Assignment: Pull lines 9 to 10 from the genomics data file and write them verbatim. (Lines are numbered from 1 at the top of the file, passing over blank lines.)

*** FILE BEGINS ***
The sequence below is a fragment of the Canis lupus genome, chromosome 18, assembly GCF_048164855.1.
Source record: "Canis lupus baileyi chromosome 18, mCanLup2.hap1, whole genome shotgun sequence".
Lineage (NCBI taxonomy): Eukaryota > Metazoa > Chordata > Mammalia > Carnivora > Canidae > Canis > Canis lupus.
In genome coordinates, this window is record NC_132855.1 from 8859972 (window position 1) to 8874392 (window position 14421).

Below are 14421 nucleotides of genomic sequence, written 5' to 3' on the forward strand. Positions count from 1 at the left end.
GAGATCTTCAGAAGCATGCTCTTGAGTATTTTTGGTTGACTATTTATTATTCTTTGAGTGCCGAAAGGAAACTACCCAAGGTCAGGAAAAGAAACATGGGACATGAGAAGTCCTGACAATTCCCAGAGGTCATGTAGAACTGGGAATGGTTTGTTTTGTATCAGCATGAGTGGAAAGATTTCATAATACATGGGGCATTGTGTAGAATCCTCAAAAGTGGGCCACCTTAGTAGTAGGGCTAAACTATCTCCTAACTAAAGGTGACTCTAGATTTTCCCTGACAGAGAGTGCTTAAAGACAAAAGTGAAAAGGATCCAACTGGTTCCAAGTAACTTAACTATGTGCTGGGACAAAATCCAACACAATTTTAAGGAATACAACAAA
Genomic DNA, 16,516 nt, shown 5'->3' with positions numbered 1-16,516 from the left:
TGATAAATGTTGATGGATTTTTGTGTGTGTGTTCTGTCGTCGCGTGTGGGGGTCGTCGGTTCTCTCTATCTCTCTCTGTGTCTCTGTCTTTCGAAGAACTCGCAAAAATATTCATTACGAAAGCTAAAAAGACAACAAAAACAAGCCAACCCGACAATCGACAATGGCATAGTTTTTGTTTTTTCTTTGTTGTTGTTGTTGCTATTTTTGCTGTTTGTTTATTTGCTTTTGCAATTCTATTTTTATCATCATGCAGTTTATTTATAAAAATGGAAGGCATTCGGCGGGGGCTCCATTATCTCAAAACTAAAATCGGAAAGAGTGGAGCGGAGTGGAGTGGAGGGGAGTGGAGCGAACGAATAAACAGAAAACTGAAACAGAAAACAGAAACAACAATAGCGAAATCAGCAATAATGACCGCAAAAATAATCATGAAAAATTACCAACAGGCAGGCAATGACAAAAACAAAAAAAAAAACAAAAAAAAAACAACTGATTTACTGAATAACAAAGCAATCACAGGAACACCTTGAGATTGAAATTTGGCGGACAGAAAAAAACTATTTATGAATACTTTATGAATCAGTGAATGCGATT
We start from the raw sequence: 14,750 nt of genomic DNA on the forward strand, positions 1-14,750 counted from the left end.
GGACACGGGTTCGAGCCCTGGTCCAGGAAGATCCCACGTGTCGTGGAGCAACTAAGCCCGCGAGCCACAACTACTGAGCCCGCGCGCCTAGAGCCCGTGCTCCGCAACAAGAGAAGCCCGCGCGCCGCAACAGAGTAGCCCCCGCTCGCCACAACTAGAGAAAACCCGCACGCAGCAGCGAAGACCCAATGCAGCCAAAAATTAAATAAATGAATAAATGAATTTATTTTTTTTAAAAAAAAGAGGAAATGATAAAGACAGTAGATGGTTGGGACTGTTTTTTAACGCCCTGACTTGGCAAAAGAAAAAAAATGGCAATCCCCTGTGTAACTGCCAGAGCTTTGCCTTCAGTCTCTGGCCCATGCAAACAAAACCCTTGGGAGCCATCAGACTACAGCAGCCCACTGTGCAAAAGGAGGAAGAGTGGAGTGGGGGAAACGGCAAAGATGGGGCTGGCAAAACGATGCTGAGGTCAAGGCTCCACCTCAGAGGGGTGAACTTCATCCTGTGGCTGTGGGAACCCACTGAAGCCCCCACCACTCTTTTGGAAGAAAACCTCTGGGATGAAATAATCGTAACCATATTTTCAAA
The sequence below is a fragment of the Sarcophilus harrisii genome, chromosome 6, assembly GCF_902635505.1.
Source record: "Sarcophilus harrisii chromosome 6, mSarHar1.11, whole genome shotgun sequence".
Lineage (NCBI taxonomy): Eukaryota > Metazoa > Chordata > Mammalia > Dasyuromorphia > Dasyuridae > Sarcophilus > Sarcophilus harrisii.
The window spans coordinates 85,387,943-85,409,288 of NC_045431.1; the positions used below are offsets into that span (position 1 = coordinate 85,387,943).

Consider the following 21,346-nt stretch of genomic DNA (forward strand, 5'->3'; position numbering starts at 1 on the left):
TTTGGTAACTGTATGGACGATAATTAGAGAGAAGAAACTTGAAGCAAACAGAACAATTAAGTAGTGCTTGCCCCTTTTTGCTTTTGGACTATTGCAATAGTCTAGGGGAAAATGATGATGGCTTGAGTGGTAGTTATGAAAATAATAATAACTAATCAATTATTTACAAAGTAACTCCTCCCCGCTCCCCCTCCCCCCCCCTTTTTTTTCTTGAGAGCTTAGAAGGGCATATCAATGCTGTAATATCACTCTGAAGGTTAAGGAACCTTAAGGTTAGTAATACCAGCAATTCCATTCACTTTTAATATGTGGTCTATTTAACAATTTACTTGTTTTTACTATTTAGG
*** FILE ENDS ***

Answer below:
We start from the raw sequence: 14,750 nt of genomic DNA on the forward strand, positions 1-14,750 counted from the left end.
GGACACGGGTTCGAGCCCTGGTCCAGGAAGATCCCACGTGTCGTGGAGCAACTAAGCCCGCGAGCCACAACTACTGAGCCCGCGCGCCTAGAGCCCGTGCTCCGCAACAAGAGAAGCCCGCGCGCCGCAACAGAGTAGCCCCCGCTCGCCACAACTAGAGAAAACCCGCACGCAGCAGCGAAGACCCAATGCAGCCAAAAATTAAATAAATGAATAAATGAATTTATTTTTTTTAAAAAAAAGAGGAAATGATAAAGACAGTAGATGGTTGGGACTGTTTTTTAACGCCCTGACTTGGCAAAAGAAAAAAAATGGCAATCCCCTGTGTAACTGCCAGAGCTTTGCCTTCAGTCTCTGGCCCATGCAAACAAAACCCTTGGGAGCCATCAGACTACAGCAGCCCACTGTGCAAAAGGAGGAAGAGTGGAGTGGGGGAAACGGCAAAGATGGGGCTGGCAAAACGATGCTGAGGTCAAGGCTCCACCTCAGAGGGGTGAACTTCATCCTGTGGCTGTGGGAACCCACTGAAGCCCCCACCACTCTTTTGGAAGAAAACCTCTGGGATGAAATAATCGTAACCATATTTTCAAA